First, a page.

Over the last two weeks, I have been using my homegrown Facebook application, Privacy Mirror, as a means of experimenting with Facebook’s privacy settings. Although Facebook provides a nice interface to view your profile through your friends’ eyes, it does not do the same for applications. I built Privacy Mirror with the hopes of learning what 3rd party application developers can see of my profile by way of my friends’ use of applications. I have yet to speak with representatives of Facebook to confirm my findings, but I am confident in the following findings.
Imagine that Alice and Bob are friends in Facebook. Alice decides to add a new application, called App X, to her profile in Facebook. (For clarity’s sake, by “add”, I mean that she authorizes the application to see her profile. Examples of Facebook applications include Polls, Friend Wheel, Movies, etc.) At this point, App X can see information in Alice’s profile. App X can also see that Alice is friends with Bob; in fact, App X can see information in Bob’s profile. Bob can limit how much information about him is available to applications that his friends add to their profiles through the Application Privacy settings. In this case, let’s imaging that Bob has only allowed 3rd party applications to see his profile picture and profile status.
After a while, Alice tells Bob about App X. He thinks it sounds cool and adds it to his profile. At this point if App X, via Alice’s profile, looks at Bob’s profile it will see not only his profile picture and status but also his education history, hometown info, activities and movies. That is significantly more than what he authorized in his Application privacy settings. What is going here?
It appears what’s going on is that if Alice and Bob both have authorized the same application, that application no longer respects either user’s Application Privacy settings. Instead, it respects the Profile Privacy settings of each person. In essence, App X acts (from a privacy settings point of view) as if it were a friend of Alice and Bob and not a third-party application.
Putting my privacy commissioner hat for a moment, I’d want to analyze this situation from a consent and disclosure perspective. When Bob confirms his friendship with Alice he is, in a sense, opting in to a relationship with her. This opt-in indicates that he is willing to disclose certain information to Alice. Bob can control what information is disclosed to Alice through his Profile Privacy settings and this allows him to mitigate privacy concerns he has in terms of his relationship with Alice.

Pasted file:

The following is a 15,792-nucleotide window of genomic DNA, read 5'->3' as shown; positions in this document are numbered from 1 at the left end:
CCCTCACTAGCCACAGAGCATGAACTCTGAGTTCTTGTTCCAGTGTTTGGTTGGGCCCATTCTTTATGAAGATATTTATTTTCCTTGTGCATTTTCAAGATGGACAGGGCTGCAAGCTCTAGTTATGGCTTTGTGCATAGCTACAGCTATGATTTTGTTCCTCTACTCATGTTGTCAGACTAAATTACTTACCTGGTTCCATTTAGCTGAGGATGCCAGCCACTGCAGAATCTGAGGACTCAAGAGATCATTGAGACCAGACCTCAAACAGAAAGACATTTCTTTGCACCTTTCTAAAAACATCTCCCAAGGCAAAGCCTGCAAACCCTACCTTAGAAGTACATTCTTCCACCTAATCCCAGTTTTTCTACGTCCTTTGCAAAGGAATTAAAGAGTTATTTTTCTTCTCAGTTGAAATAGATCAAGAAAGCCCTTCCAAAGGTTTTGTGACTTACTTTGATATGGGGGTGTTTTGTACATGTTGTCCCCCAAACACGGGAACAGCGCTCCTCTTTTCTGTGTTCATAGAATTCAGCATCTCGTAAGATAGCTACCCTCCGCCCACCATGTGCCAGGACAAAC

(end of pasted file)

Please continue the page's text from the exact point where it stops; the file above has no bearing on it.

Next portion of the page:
What Bob isn’t consenting to (and is not opting in to) is a relationship with Alice’s applications. Bob is completely unaware of which applications Alice currently has or will have in the future. This is an asymmetry of relationship. It is entirely possible that Alice and Bob will have applications in common and once they do the amount of profile information disclosed (by both of them) to an application can radically change and change without notice to either Alice or Bob. Furthermore, it is unclear which Facebook privacy settings Bob needs to manipulate to control what Alice’s applications can learn about him.
This lack of clarity is harmful. It shouldn’t take a few hundred lines of PHP, three debuggers, and an engineering degree to figure out how privacy controls work. This lack of clarity robs Facebook users of the opportunity to make meaningful and informed choices about their privacy.
This experiment started after I read the Canadian Privacy Commissioner’s report of findings on privacy complaints brought against Facebook. This report raised significant concerns about third-party applications and their access to profile information.
As of the beginning of Catalyst (today!), Facebook has about 15 days remaining to respond to the Canadian Privacy Commissioner’s office, I hope that this issue about third party applications and privacy controls is meaningfully addressed in Facebook’s response.
(Cross-posted with Burton Group’s Identity Blog.)